Carmelite India Fund event: 12 May 2019

Written by Jennifer Holden

On Sunday 12th May, Chris Lloyd, Fr Bideri and myself welcomed 80 people to a wonderful celebration of the 10th Anniversary of the Carmelite India Fund, a charity that began in 2009, as a tiny mustard seed, sown in response to a meeting with the poorest of the poor in a Bangalore slum and with the Carmelite Missionary Sisters who have been supporting and empowering them for over twenty years. Despite all sorts of adversity, this tiny seed has managed to sprout and spread further and further afield, supporting the sisters in their care of the untouchables, victims of a cruel caste system that believes an untouchable’s shadow or breath contaminates anyone it falls upon.

It was a beautifully sunny day for the event, all the windows and doors open onto the gardens of the Xaverian Centre in Preston. The Liturgy Room had been transformed into an oriental bazaar of exotic Indian materials, pashminas, saris, jewellery, embroidered cushions, painted Indian peepal leaves, exquisite hand made greetings cards, freshly baked cupcakes, tray bakes, chutneys, takeaway curries …all made by passionate supporters of the fund.

The story is a mysterious one. I had been working on the Carmelite Retreat Team at Tabor Spirituality Centre (now the Xaverian Centre) for a number of years, when Fr Eugene, the Prior, offered me a three month sabbatical. I was surprised and suggested Llandudno in North Wales to which he replied, quite forcibly for him, ‘No! I want you to to go somewhere right out of your comfort zone!’

So, a fearful traveller, afraid of snakes, spiders, amoebic dysentery and having to wash in a bucket, set off for India and the Ragigguda slums in Bangalore. Sr Celine was my guide and took me along the dark, narrow alleyways of the slums where I came face to face with India’s shadow. The people who shyly greeted me are forbidden to enter a temple, to have access to running water, forbidden to have any education or medical treatment, forbidden to have a proper roof over their heads or to do any sort of profitable work.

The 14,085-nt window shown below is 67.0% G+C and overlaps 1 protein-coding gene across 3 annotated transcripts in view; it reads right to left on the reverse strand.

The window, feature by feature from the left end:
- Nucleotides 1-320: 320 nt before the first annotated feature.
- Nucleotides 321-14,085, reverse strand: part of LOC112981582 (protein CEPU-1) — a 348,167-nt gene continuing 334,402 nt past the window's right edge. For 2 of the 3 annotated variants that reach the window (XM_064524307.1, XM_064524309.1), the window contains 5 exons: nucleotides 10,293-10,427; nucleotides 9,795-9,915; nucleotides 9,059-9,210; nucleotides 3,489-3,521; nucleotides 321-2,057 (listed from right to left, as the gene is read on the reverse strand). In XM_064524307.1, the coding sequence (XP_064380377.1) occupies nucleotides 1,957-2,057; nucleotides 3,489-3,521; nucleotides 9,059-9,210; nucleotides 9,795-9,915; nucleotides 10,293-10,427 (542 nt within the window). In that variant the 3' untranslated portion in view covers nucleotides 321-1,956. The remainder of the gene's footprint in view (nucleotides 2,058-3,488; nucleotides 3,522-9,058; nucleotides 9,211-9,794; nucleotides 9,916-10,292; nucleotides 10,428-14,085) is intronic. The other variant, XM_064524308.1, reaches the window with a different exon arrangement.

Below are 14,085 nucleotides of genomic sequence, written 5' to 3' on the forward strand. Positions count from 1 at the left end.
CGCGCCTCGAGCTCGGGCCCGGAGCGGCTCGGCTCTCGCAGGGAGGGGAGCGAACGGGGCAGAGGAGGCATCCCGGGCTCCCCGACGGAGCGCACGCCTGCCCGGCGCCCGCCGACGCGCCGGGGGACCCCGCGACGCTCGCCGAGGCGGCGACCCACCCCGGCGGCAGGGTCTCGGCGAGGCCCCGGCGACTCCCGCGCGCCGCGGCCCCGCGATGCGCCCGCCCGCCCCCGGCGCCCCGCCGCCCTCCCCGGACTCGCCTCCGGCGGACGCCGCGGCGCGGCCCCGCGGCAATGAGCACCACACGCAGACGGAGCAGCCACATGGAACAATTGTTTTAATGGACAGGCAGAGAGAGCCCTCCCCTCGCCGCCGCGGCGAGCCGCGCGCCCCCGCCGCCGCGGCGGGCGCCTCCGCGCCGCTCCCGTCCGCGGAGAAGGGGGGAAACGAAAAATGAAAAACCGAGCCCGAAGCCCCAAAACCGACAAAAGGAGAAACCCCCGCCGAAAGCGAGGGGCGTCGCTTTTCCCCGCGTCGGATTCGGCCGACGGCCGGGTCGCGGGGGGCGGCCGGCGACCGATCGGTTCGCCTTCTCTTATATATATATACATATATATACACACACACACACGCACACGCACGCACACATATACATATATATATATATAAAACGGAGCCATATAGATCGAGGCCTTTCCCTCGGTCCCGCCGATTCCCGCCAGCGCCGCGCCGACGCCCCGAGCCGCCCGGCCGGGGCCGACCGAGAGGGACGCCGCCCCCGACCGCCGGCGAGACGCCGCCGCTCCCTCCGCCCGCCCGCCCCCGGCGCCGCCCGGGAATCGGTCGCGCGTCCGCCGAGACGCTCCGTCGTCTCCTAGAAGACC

I was struck dumb to see that these people had nothing, nothing at all except the love and devotion of Sr Celine and her community and that these broken ones who had nothing, welcomed me, a stranger, with such graciousness and generosity.

I was taken into the nursery and infant schools Sr Celine has set up and met women from the slums who were being trained to work alongside the sisters. I saw women being supported in setting up ethical loans and others who were being trained to set up networks of self help groups which have now spread far beyond Bangalore. I also saw women being trained to be classroom assistants and met others taking responsibility for administrative work.

I asked Sr Celine what she needed to continue this special work with the poor and was struck dumb by her reply. She needed so little to make a dramatic difference to the lives of her people – not much more than I spend on chocolate each month!

Father Eugene rang that night, knowing I had been spending time in the slums. I could barely speak but managed to say, ‘We have to do something!’ to which he replied ‘We’ll come in with you on this. We’ll back you up!’

And so, the Tabor India Fund, (now the Carmelite India Fund) was launched. We were able to send £250 a month to Bangalore and now send £550 each month to support the wonderful work the sisters are doing with rural slum-dwellers in Andhra Pradesh as well as their work in Bangalore. Every penny given to the charity goes directly to Sr Celine. Chris and I pay for all other costs the charity incurs with our own money. In this way, the fund is different from most other charities.

At our recent celebration, we were able to thank all those who have supported Chris and myself in struggling to keep the fund alive and to treat everyone to a beautiful afternoon tea created by Master-Baker, Davina. The day ended with a thrilling dance performance of Indian classical, folk and Bollywood dance. As a grand finale, everyone was invited to join in the dancing and, at this point, Fr Bideri who had taken such an active part in the whole day, stole the show!

More pictures here.

If you would like to help the mustard seed continue to grow, we would be delighted to hear from you. You can contact Chris or Jennifer by clicking here.